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Thursday, 18 February 2021

How to make buck off a podcast

The podcast industry is still figuring out how to make a buck. While podcasting is the fastest-growing advertising medium, few are able to make a living running a show as the industry brings in less than USD 1 bn in ad revenue annually, writes Axios. Meanwhile, consumer adoption continues to outpace monetization, with more than 90 million people in the US alone estimated to be listening to podcasts every month, according to a 2019 survey by Edison Research.

The top 1% of podcasts account for 99% of downloads. Only a few big players are making sizable earnings, including the podcasting department at The New York Times, which made USD 30 mn in revenue in 2019. Vox’s podcasting business has eight figures of annual turnover, and podcast host Joe Rogan recently signed a USD 100 mn exclusivity agreement with Spotify.

How is monetization done now? The podcast ecosystem was built in a decentralized manner via RSS feeds which deliver new episodes to podcast apps (like Apple Podcasts, Google and Spotify). Some platforms including Spotify use “streaming ad insertion,” to place host and voice talent-read ads within different podcasts. Others rely on radio-like audio ads that are automatically placed within episodes. As for podcasters themselves, monetization often means striking partnerships with brands to promote their products or services in audio form or through affiliate links. Less common methods of monetization include organizing events and meetups or selling merchandise, Entrepreneur writes.

Consolidation of services is key to building an advertising market. Major companies have begun investing to expand their podcast empires by aggregating podcast firms together and creating an end-to-end supply chain complete with advertising, distribution and hosting. Spotify acquired podcast advertising company Megaphone last year for USD 235 mn in a bid to make their streaming ad insertion technology available to podcast publishers themselves. Meanwhile, Apple last year reportedly acquired Scout FM, a startup that creates radio-like stations for podcasts to offer listeners a curated selection of podcasts and Amazon acquired Wondery in December after competing with Sony for the podcast publisher. ss

We’re seeing examples of this in MENA as well: Sowt Podcasts launched the Zamakan Podcast Network that aims to promote podcast discoverability and monetization for podcast producers, the platform said. Zamakan will consolidate all production services including hosting, outreach and publishing, ad sales, and live events for network members. The project received funding from the Google News Initiative under its Innovation Challenge fund.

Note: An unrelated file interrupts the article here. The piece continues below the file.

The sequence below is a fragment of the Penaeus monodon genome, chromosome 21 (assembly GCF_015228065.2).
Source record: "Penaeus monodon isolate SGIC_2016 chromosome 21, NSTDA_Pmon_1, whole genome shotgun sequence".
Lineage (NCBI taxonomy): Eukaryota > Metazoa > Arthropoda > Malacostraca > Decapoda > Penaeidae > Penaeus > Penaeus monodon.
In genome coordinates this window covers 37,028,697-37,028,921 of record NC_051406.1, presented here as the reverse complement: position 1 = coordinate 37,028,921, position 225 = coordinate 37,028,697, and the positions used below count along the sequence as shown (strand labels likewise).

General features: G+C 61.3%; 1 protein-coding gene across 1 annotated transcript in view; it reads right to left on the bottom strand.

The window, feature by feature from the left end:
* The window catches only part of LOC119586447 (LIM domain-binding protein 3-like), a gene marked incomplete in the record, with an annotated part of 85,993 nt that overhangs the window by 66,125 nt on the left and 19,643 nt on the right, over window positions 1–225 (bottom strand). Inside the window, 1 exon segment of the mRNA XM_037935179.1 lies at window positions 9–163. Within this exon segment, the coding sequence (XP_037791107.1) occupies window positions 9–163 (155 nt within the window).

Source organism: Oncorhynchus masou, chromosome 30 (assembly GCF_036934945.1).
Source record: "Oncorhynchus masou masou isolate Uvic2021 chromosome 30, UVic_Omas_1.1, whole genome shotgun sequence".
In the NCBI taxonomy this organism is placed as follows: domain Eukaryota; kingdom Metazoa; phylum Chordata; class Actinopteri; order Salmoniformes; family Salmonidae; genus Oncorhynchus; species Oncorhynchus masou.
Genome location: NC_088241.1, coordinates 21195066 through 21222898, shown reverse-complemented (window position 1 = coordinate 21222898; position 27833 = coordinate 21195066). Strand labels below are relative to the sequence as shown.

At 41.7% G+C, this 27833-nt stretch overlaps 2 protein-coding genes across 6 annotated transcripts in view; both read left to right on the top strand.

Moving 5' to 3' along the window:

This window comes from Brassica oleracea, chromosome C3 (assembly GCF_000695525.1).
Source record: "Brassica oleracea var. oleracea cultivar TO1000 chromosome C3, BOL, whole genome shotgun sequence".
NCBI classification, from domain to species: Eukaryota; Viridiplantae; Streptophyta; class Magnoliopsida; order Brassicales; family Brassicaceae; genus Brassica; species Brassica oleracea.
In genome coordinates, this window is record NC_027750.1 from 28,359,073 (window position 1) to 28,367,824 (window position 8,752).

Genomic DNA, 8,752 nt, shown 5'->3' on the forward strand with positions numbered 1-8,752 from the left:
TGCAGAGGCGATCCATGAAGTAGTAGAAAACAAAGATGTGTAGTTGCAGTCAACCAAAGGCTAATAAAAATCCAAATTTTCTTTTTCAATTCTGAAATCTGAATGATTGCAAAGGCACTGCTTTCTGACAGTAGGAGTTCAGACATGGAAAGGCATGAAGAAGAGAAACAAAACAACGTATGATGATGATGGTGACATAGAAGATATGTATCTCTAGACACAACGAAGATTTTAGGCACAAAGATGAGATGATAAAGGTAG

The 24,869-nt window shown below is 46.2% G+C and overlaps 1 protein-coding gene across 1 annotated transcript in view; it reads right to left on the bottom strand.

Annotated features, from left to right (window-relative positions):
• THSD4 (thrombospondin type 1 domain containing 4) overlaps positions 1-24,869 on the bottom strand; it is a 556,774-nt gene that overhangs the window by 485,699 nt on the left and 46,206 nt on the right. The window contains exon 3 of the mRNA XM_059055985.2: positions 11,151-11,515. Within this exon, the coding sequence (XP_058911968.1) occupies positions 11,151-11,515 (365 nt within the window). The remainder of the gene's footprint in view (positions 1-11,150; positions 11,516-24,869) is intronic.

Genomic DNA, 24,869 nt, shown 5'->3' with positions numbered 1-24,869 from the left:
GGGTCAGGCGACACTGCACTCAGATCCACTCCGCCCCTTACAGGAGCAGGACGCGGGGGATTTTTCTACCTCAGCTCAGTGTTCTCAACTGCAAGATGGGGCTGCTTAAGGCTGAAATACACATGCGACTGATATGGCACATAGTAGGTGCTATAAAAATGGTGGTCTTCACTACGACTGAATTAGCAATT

We’re already making a buck on Making It: Our podcast about building a great business right here in Egypt has run for three seasons thanks to our friends at CIB, the United States Agency for International Development and EFG Hermes. We’ve sat down with high-profile business leaders from industries including fintech, manufacturing, investment banking, diagnostics, retail, and F&B. We try to have episodes to meet everyone’s taste, while exploring how the Egyptian economy fosters homegrown and multinational business.

Pictured above is Edita CEO Hani Berzi at our studio — you can listen to our chat here or check out episodes from season three:

You can check out all seasons of Making It on: Apple Podcasts | Google Podcasts | Anghami | Omny. We’re also available on Spotify, but only for non-MENA accounts. Subscribe to Making It on your podcatcher of choice here. Well be back for season four later this spring.

Local podcasts you should also give a listen:

  • Radical Contemporary Podcast by our friend Nour Hassan is about sharing, discovery and appreciation of artistic and personal expression in the MENA region and beyond.
  • Mommy’s Happy Hour is the first Egypt-based podcast produced by UAE’s Amaeya Media. Listen to mother-of-twins Heba Shunbo recall her experience with getting pregnant later on in life.
  • The Potcast is an Egyptian lifestyle podcast that covers issues such as mental health and addiction.
  • Egyptian Streets is out with their own podcast where they talk to Egyptians around the world driving social change. They’ve talked to satirist Bassem Youssef and graphic designer Deena Mohamed.

What to look forward to: Advertising spending in podcasts in the US is expected to increase 45% this year to USD 1.13 bn while the global podcast industry is expected to be worth USD 60.5 bn by 2027, reports CMC Markets.

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